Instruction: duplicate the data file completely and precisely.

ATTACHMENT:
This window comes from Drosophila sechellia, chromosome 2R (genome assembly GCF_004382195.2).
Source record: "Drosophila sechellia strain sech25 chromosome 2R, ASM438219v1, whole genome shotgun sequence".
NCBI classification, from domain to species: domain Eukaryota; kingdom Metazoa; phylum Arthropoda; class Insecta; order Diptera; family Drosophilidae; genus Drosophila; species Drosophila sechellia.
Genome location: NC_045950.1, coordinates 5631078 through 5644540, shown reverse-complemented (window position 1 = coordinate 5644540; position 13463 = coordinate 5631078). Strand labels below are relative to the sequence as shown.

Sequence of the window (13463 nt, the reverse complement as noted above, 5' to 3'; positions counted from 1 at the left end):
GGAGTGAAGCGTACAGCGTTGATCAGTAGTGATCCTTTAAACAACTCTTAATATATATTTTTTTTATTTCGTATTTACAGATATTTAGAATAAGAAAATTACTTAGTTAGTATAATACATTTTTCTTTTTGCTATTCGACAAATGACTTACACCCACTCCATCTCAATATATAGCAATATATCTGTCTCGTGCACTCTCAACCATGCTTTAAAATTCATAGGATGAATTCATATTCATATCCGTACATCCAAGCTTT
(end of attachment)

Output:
This window comes from Drosophila sechellia, chromosome 2R (genome assembly GCF_004382195.2).
Source record: "Drosophila sechellia strain sech25 chromosome 2R, ASM438219v1, whole genome shotgun sequence".
NCBI classification, from domain to species: domain Eukaryota; kingdom Metazoa; phylum Arthropoda; class Insecta; order Diptera; family Drosophilidae; genus Drosophila; species Drosophila sechellia.
Genome location: NC_045950.1, coordinates 5631078 through 5644540, shown reverse-complemented (window position 1 = coordinate 5644540; position 13463 = coordinate 5631078). Strand labels below are relative to the sequence as shown.

Sequence of the window (13463 nt, the reverse complement as noted above, 5' to 3'; positions counted from 1 at the left end):
GGAGTGAAGCGTACAGCGTTGATCAGTAGTGATCCTTTAAACAACTCTTAATATATATTTTTTTTATTTCGTATTTACAGATATTTAGAATAAGAAAATTACTTAGTTAGTATAATACATTTTTCTTTTTGCTATTCGACAAATGACTTACACCCACTCCATCTCAATATATAGCAATATATCTGTCTCGTGCACTCTCAACCATGCTTTAAAATTCATAGGATGAATTCATATTCATATCCGTACATCCAAGCTTT